Things You'll Need
Blood is one of the most common and stubborn stains to get out of upholstery and carpeting. Blood stains can also be made worse by trying to remove them the wrong way, which is why they are often tough to remove after the first clean. There are more effective ways of removing them, however, which give a better chance of successfully removing the stain.
Soak as much of the blood as you can up with paper towels. Apply a little pressure, and make sure that you get all the blood that you can onto the paper towels and off whatever it has spilled on. Using a blotting action to avoid spreading the blood stain.
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Pour a little cold water over the blood, which will help to wash some of it away. Again, soak up any runoff with paper towels.
Check the composition of the material to see what the cleaning instructions are. Often, certain materials will be vulnerable to color distortion if you use harsh chemical cleaners or bleach-based solutions.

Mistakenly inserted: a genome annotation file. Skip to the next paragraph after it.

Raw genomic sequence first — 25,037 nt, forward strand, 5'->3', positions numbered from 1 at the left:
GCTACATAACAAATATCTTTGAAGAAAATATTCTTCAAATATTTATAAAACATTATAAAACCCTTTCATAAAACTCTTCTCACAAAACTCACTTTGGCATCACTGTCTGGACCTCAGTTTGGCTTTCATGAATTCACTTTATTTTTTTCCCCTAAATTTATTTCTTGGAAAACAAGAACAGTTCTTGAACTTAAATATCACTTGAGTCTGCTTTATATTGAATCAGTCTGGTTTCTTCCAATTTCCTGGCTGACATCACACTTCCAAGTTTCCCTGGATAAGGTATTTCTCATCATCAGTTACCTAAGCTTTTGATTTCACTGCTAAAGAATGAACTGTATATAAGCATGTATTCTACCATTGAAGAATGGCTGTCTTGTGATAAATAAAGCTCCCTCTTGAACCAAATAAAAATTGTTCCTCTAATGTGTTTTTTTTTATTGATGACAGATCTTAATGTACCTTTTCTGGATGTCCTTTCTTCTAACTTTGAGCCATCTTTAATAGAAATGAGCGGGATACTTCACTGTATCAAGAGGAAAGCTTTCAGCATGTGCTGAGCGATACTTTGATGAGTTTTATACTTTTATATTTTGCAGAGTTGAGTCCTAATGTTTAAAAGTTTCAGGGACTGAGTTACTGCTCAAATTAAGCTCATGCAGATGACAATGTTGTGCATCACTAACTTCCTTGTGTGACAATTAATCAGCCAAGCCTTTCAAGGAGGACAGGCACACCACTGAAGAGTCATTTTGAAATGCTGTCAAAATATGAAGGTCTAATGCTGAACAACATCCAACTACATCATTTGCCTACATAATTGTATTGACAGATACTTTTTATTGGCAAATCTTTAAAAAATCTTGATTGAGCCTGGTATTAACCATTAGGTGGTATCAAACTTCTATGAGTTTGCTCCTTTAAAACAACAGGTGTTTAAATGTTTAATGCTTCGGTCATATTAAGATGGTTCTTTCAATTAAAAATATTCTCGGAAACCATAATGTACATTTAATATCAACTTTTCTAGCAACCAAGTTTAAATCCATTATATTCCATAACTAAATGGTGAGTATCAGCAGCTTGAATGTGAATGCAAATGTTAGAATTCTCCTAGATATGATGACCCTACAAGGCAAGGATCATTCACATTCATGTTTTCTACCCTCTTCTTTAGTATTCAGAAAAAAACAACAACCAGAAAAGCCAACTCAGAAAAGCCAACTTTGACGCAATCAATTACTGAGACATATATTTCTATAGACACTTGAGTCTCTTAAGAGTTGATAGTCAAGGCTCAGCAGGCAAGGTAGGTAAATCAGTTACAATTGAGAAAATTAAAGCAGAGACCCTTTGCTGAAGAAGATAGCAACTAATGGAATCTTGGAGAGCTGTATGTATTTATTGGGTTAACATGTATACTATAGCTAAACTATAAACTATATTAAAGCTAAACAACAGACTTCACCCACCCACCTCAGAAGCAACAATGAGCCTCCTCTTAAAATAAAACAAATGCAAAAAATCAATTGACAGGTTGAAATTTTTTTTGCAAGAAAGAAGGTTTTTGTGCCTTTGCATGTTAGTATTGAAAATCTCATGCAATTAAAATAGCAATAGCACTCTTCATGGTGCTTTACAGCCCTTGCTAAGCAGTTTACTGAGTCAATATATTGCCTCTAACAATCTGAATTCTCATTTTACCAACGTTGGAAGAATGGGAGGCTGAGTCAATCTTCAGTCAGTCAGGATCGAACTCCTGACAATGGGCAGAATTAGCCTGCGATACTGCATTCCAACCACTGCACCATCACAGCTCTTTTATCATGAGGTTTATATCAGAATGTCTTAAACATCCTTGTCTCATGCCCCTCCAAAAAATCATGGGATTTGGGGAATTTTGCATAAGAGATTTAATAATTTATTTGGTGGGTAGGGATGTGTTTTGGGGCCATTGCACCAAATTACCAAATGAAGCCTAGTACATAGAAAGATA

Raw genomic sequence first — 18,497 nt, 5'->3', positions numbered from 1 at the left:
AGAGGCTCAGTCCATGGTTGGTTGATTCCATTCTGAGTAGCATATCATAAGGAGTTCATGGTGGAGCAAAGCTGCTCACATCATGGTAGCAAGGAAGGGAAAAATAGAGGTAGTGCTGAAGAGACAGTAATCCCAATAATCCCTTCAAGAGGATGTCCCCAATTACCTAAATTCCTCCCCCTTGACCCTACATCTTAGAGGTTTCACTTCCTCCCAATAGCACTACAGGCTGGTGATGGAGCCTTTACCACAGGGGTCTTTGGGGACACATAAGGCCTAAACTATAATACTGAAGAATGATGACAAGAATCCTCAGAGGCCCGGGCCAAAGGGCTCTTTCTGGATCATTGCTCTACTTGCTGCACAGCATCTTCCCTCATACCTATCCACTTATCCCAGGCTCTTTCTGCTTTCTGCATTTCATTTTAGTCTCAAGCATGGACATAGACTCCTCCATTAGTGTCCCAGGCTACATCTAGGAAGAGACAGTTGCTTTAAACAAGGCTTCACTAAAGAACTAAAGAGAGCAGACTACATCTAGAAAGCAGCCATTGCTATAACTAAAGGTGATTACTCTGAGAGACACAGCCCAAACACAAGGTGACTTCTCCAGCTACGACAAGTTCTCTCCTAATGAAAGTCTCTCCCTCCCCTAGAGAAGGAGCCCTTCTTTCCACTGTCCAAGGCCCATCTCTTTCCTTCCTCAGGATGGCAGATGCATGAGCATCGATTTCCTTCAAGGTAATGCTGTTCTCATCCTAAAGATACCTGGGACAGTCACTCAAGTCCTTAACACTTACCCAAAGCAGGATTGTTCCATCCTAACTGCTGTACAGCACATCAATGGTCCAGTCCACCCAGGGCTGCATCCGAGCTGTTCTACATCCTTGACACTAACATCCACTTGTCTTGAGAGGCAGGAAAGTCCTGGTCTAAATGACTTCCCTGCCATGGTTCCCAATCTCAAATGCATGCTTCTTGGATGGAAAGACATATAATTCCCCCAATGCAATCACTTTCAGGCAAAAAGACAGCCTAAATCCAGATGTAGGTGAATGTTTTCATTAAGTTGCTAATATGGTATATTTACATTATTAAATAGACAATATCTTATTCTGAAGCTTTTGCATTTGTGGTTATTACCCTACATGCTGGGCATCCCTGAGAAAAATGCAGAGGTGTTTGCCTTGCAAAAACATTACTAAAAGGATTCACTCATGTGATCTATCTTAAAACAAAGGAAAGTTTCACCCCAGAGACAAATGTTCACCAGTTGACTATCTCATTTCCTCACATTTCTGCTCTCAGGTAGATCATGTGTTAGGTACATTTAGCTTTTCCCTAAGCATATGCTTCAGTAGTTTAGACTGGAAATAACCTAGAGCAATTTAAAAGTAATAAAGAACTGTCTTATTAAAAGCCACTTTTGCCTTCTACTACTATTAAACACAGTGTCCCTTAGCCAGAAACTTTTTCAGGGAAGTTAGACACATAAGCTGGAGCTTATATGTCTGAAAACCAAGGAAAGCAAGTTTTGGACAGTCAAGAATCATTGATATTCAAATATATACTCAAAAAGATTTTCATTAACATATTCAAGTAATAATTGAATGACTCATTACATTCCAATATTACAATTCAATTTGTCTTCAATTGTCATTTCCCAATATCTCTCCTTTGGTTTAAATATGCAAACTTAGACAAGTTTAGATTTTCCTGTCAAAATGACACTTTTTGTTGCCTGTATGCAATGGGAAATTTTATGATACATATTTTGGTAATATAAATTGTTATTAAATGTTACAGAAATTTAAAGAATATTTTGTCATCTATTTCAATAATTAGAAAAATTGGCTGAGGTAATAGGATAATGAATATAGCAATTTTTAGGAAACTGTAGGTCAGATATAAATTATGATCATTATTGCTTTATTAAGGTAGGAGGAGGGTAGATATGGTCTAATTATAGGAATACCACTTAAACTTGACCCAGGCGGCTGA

Apply an enzyme-based cleaner. To check if a cleaner has any enzymes, simply check the back of the bottle, which will usually mention whether the solution is biological and contains enzymes or not. Also, some spot stain removers can be used, although you should first make sure that they won't ruin the color of your upholstery. The easiest way to tell is to test a tiny patch out of sight somewhere.
Wash the stained area with some more cold water. If the label dictates a preferential method of washing, then now is the time to do it. Often, upholstered materials will require dry cleaning only, although some are suitable for a cold wash with a washing machine. Some upholstery cannot even be removed, let alone put in a washing machine, and this will usually have to be simply cleaned as best you can where it is.